January 14: Wholeness and Holiness

At our School Mass today we shared the Gospel passage from Mark 2, 1-12. The episode involves four men who arrived where Jesus was, carrying a paralytic friend. They were anxious to get to Jesus. Seeing no way in, they went outside to the roof, removed a few tiles, and let the man down right at the feet of Jesus. Jesus was touched by their faith, trust, and confidence in Him.

Rightly or wrongly, our Jewish ancestors saw close links between sin and sickness. Many kinds of sickness were thought to be punishments for personal sin or even the sins of parents (see the story of the man born blind in St. John’s Gospel, chapter 9.) The man in today’s Gospel was understood to be paralyzed because of some sin in his life.

In our times, we are beginning to realize that there can, indeed, be a link between our sicknesses and the way we act and relate with people. We know that there is a mutual influence, at least, between our physical health and our thinking, attitudes, feelings, and behavior. Many sicknesses are known to be “psychosomatic,” the result of stress or an imbalance in our relationships with others, our work, or our environment. The words holiness, wholeness, health, and healing all have a common root. The “whole” person, one in whom all parts are in perfect harmony, is often seen as the truly “holy” person.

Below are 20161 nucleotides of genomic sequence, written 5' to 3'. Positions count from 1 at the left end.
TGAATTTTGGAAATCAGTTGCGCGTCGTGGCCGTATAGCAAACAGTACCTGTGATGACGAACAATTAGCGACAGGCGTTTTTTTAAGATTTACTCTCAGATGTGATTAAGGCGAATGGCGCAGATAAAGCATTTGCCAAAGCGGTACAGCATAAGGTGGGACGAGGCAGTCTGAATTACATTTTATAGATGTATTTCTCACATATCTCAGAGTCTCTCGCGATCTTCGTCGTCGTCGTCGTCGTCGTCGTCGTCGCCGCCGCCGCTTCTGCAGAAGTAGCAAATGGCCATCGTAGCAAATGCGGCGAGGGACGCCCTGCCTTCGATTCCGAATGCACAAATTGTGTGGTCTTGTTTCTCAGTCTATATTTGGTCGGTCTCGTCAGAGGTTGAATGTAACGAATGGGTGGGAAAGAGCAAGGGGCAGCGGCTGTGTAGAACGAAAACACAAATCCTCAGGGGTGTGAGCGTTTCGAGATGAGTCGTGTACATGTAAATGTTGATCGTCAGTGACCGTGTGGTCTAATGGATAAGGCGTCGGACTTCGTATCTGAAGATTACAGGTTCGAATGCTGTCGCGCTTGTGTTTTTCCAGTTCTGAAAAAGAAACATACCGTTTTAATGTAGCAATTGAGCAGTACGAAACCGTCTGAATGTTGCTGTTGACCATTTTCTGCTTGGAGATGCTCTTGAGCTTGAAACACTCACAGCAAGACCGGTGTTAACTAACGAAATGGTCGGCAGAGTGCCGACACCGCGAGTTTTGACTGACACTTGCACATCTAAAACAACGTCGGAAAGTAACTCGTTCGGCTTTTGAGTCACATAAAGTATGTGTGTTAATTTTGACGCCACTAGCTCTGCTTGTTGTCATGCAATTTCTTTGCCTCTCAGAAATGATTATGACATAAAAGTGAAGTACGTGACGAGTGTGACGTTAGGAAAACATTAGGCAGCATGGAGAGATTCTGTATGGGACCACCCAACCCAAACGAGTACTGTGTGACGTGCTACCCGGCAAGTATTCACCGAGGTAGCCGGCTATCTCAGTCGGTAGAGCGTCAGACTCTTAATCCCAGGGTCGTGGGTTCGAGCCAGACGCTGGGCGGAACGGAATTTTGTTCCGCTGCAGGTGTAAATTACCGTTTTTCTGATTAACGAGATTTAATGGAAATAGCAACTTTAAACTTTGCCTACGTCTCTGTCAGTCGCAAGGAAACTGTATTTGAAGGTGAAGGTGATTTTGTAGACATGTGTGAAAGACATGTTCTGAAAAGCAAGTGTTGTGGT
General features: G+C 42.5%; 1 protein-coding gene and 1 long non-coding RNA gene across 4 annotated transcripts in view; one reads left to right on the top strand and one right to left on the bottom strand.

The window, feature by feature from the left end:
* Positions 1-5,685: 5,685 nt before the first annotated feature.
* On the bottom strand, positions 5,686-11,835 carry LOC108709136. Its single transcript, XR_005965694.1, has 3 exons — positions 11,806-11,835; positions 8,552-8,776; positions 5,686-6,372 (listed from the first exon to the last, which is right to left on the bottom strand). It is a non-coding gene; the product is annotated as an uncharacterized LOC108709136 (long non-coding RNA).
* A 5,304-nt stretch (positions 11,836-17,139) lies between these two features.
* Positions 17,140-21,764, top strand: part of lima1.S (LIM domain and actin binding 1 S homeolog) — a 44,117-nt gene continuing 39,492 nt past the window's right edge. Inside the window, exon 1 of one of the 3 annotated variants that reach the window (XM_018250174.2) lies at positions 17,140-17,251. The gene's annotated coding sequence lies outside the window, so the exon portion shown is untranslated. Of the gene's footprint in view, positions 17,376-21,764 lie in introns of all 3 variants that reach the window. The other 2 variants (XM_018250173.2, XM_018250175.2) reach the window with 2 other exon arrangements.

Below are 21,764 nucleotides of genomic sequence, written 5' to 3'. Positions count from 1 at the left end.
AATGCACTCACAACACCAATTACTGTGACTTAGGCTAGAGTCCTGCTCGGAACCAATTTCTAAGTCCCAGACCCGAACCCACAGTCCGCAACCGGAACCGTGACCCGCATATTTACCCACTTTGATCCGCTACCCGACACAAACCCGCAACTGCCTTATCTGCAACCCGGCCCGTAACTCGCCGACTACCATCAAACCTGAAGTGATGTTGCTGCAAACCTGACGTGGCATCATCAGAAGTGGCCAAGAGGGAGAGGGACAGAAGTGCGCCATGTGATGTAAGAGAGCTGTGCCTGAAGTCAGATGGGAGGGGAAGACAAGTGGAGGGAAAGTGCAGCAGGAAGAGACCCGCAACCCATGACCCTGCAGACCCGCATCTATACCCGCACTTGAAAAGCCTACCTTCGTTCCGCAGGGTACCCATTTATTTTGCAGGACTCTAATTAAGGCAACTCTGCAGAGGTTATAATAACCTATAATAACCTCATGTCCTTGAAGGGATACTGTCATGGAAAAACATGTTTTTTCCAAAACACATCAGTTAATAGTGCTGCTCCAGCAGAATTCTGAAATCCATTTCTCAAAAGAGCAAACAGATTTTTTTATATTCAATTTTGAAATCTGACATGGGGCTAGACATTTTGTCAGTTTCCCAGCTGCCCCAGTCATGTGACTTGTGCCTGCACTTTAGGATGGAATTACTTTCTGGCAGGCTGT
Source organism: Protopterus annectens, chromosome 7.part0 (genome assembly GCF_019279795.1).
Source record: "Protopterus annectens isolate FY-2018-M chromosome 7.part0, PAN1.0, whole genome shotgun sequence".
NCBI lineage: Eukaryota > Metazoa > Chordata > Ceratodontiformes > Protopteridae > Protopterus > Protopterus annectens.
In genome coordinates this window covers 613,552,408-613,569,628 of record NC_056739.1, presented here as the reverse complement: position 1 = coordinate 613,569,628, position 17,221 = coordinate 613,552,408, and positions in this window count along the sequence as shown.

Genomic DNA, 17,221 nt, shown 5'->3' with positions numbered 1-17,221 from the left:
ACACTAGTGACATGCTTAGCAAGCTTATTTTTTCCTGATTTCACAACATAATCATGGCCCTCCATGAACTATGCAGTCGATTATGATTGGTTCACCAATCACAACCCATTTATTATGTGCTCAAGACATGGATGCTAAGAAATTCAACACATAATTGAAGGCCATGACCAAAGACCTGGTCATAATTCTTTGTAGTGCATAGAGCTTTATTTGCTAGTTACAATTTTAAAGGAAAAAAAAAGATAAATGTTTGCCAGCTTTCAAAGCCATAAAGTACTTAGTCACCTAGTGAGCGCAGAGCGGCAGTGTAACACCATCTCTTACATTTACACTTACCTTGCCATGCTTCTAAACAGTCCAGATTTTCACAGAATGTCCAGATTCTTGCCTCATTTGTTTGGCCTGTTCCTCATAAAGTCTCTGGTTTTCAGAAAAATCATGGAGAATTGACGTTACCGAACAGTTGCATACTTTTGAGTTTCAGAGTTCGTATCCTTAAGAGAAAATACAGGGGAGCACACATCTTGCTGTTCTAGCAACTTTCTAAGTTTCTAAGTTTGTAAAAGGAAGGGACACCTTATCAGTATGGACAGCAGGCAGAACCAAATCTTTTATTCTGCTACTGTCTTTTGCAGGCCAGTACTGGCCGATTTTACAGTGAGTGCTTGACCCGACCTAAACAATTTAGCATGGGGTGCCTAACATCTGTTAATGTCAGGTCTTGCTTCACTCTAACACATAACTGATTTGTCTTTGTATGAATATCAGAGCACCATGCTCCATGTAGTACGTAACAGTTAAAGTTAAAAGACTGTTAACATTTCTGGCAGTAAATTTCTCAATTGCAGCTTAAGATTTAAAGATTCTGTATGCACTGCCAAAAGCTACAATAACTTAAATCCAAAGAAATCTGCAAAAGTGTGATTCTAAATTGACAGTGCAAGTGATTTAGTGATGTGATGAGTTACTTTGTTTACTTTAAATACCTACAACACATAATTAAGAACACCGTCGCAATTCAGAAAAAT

For further reflection: The paralyzed man in Mark’s Gospel represents all those who are paralyzed in any way, who are not able to act with the freedom that a well-integrated person might. Our integration and “wholeness” concerns our relations with others, with ourselves, with our environment, and most importantly, of course, with God.

Let us pray. “Loving God, your compassion guides every moment of our lives. Accept the prayers we offer for all who are weighed down by poor health. Bless them and us today with faith, trust, and confidence in your Son, who lives and reigns with you forever and ever. Amen.”

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